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From the President: Legal Requirements Not Enough When It Comes to Abuse

The Sexual Harassment and Rape Prevention Program (SHARPP) at UNH promotes awareness of sexual violence, relationship abuse and stalking and provides services for its victims, be they students, faculty or staff. While the organization is known primarily for dealing with adult sexual assault, they also are available to provide information and support to people who have witnessed such abuse.

“Every single person in the state of New Hampshire is mandated to report suspected child abuse,” says Mary Mayhew, director of SHARPP. “If someone had a concern or suspicion, SHARPP can help explain and support individuals through the reporting process.”

Mayhew stresses a reportable incident is one where there is suspected or alleged abuse against a minor; this may include physical, sexual or emotional abuse as well as incidents of neglect. If the offended person is now of legal age, mandatory reporting laws do not apply.  

“New Hampshire’s mandatory child abuse reporting law refers to current abuse against a minor; however, if the abusive person has ongoing contact with other minors, it is also good practice to report this contact, in the interest of preventing potential future abuse.”Mayhew says.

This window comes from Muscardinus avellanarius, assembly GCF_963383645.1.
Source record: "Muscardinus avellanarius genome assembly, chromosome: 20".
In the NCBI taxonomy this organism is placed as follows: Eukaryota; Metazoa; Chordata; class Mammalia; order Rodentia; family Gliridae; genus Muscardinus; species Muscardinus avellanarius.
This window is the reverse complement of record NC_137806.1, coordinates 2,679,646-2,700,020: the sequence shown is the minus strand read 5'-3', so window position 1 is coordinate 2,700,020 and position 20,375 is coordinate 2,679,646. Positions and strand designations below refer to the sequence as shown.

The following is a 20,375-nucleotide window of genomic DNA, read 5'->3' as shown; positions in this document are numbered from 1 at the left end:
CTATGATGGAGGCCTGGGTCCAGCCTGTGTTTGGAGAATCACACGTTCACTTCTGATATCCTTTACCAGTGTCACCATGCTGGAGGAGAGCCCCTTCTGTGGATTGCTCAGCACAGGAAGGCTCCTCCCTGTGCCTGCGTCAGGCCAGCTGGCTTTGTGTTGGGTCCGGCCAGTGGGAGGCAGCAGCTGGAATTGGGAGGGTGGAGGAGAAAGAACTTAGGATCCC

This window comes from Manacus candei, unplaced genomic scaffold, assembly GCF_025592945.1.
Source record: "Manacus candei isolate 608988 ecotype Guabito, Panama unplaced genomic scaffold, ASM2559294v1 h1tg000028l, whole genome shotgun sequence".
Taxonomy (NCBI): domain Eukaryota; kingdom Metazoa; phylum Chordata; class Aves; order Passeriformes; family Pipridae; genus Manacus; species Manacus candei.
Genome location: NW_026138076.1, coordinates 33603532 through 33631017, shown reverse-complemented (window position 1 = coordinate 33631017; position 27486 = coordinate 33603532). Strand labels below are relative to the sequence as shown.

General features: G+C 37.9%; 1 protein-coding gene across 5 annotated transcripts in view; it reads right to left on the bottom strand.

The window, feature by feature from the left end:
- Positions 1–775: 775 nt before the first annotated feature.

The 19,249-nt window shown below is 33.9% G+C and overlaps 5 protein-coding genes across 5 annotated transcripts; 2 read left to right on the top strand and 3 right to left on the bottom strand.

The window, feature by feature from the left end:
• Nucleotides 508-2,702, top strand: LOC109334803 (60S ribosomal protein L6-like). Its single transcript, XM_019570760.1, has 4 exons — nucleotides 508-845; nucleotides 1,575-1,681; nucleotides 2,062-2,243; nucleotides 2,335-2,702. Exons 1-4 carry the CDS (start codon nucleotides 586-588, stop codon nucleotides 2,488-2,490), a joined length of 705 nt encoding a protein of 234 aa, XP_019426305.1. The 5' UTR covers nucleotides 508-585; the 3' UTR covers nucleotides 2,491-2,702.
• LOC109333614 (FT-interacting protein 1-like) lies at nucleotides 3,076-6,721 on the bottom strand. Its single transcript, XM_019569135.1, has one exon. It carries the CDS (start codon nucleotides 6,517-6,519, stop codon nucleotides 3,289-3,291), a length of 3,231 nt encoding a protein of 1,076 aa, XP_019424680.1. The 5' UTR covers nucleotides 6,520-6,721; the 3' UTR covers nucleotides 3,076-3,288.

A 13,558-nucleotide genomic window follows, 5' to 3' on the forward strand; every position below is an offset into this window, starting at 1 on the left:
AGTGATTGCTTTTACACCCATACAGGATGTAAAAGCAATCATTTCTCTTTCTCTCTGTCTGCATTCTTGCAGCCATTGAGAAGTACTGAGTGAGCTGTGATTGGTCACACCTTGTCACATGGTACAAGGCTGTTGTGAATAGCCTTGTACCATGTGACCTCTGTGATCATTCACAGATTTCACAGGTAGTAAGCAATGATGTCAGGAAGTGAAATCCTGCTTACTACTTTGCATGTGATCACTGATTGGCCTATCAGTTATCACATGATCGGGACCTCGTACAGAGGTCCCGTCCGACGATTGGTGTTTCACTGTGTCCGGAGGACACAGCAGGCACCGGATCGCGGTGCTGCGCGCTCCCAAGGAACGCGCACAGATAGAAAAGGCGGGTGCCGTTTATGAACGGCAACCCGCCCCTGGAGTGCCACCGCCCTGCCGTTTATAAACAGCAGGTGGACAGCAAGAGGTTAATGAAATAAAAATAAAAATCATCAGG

SHARPP can provide aid or connect people with the services they need in such cases, whether they are survivors or witnesses to abuse.

“Sometimes people back away from situations because they don’t know how else to deal with them,” Mayhew says. “SHARPP can be a support system for people affected by witnessing abuse, helping individuals process feelings and explaining options and responsibilities.”

SHARPP, located in Wolff House on Pettee Brook Lane, is open Monday through Friday, 8 a.m. to 4:30 p.m. The 24-hour help line is 603-862-SAFE (7233).  The office number is 2-3493 or call toll-free at 1-888-271-7233; TTY: 1-800-735-2964. Language translation services are available.


Dear Colleagues,

As the events at Penn State University remind us, it is essential that we each understand our personal and professional responsibilities to uphold both the letter and the spirit of our laws and policies in the fight against abuse.

At UNH, we take these obligations seriously. In the attached letter, the University System of New Hampshire’s legal counsel outlines your responsibility to report suspected abuse, harassment, and neglect.

As president of UNH, however, I believe that adhering to the minimum legal reporting requirements is not enough. Each of us in this great and diverse university community can, and should, also actively support efforts to prevent sexual and physical abuse and harassment at every level.

I urge you to read the attached letter carefully. I also urge you to become involved in raising awareness about these issues and to join our efforts to make UNH a safe, healthy environment for all.


Mark W. Huddleston